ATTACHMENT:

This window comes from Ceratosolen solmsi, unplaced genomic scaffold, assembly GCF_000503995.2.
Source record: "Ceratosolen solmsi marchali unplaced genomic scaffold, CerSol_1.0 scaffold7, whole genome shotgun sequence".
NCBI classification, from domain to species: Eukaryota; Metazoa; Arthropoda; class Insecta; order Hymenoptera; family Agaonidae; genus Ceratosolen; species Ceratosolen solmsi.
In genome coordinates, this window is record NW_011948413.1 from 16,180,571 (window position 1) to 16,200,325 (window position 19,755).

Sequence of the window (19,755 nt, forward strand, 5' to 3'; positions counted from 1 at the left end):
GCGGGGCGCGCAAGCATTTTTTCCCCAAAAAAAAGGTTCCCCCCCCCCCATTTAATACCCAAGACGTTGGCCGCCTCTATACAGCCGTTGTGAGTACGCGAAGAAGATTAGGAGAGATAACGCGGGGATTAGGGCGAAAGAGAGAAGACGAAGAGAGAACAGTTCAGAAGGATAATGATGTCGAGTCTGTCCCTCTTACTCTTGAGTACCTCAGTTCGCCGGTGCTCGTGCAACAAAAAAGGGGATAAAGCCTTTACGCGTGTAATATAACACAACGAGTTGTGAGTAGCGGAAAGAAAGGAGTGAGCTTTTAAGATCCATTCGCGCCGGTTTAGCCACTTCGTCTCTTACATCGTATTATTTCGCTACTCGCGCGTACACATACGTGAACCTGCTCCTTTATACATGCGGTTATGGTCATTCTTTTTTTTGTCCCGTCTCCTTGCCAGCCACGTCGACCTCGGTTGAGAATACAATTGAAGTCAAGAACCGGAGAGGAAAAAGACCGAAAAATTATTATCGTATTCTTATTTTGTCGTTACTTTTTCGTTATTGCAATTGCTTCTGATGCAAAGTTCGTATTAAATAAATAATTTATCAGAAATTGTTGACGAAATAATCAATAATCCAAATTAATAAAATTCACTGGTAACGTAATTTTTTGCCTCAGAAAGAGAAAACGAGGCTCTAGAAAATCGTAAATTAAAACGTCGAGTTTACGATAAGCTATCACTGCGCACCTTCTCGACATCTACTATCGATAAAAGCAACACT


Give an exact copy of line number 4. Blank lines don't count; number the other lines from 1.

In genome coordinates, this window is record NW_011948413.1 from 16,180,571 (window position 1) to 16,200,325 (window position 19,755).